Dharamshala: Exiled Tibetan leader Sikyong Penpa Tsering thanked a high-profile US Congressional delegation which included former House Speaker Nancy Pelosi, who met with the Dalai Lama on Wednesday and thanked them for the passage of the 'Resolve Tibet Act' that urges Beijing for a dialogue with Tibetan leaders to arrive at a solution to the dispute.

"We have gathered here to thank the delegates for their tenacity and commitment to move The Resolve Tibet Act in the US Congress...," Penpa Tsering said at a felicitation ceremony organised for the US Congressional delegation at the Tsuglagkhang Complex in Dharamshala, also known as the Dalai Lama Temple

"The Resolve Tibet Act is very important to us and you have taken a lot of energy to get this through the House and through the Senate..." he said.

The US delegation, led by Congressman Michael McCaul met with Tibetan spiritual leader Dalai Lama at his residence here earlier today.

Before meeting with the Tibetan spiritual leader, the US delegates attended a public felicitation programme at the main Tibetan temple. The disciples of the Dalai Lama were also seen in the temple complex this morning.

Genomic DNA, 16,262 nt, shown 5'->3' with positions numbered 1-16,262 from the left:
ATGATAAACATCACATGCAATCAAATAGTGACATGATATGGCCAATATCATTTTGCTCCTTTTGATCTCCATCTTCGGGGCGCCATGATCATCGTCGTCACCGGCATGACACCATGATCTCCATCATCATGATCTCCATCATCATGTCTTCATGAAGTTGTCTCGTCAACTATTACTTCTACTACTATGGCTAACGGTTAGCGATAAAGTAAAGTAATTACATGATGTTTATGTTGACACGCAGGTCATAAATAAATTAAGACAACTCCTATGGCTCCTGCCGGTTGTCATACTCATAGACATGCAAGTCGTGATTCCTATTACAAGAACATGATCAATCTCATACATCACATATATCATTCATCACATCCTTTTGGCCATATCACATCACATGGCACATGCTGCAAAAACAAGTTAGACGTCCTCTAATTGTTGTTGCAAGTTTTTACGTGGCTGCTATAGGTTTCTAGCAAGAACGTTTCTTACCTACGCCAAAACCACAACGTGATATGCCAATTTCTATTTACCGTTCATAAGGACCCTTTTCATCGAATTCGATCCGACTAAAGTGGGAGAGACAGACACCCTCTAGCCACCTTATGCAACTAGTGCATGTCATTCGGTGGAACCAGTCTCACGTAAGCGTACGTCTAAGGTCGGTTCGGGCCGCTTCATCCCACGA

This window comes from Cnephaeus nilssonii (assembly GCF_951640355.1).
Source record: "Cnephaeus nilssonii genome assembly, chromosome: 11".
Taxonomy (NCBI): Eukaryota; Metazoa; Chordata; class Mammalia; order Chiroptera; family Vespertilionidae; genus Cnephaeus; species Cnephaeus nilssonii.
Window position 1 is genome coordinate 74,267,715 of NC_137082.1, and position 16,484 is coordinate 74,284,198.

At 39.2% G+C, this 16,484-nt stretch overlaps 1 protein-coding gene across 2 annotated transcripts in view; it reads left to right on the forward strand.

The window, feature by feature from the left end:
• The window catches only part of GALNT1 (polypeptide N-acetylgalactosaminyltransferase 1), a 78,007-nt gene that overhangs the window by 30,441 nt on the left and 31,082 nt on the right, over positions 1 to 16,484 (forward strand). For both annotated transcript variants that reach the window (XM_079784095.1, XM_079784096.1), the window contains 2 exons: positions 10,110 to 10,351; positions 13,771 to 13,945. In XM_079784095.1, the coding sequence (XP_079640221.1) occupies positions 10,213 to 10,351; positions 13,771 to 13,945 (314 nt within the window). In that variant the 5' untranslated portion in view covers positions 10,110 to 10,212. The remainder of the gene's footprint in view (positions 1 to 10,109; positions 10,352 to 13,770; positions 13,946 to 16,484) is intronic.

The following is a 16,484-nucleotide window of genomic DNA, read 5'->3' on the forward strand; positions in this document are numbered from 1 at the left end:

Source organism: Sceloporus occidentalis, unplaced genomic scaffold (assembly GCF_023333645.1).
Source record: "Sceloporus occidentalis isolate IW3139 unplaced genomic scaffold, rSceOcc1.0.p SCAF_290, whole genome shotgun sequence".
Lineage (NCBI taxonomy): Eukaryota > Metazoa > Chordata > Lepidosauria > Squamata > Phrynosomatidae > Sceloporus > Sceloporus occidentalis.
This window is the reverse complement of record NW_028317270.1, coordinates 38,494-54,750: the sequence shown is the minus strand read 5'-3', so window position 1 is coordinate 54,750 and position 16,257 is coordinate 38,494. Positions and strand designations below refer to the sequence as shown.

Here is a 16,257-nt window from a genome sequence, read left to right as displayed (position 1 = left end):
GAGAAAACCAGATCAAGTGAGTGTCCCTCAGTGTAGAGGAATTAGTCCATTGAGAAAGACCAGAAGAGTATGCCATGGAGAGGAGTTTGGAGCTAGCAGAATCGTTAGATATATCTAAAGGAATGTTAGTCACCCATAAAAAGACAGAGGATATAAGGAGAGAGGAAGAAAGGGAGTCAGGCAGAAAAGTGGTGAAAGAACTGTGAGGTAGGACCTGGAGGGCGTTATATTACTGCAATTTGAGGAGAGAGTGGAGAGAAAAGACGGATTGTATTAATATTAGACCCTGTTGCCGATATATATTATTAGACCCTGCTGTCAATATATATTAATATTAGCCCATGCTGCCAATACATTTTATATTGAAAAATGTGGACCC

Sikyong Penpa Tsering of the Central Tibetan Administration said "no one can really make China happy."

"The meeting went on for about an hour. His Holiness (Dalai Lama) speaks about the larger interest of the society...He appreciated the US Congress people for passing the legislation," Penpa Tsering said on the meeting of the American delegation to Dharamshala.

He further said, "Who can make China happy? They have to look at the reality and the situation and understand it from a better perspective..."

The Congressional delegation arrived in India on Tuesday and was received by officials of the Central Tibetan Administration at Himachal Pradesh's Kangra Airport the same day.

Last week, the US Congress passed a bill urging Beijing to re-engage with the Dalai Lama and other Tibetan leaders to peacefully resolve their dispute over the status and governance of Tibet.

The legislation rejects Beijing's stance that Tibet has been part of China since ancient times and urges China to "cease its propagation of disinformation about the history of Tibet, the Tibetan people, and Tibetan institutions, including that of the Dalai Lama."

It also urged China to begin talks with the Dalai Lama, who is the spiritual leader of Tibet, and other Tibetan leaders about how Tibet is governed. No formal talks between the two sides have taken place since 2010.

This report is auto-generated from a syndicated feed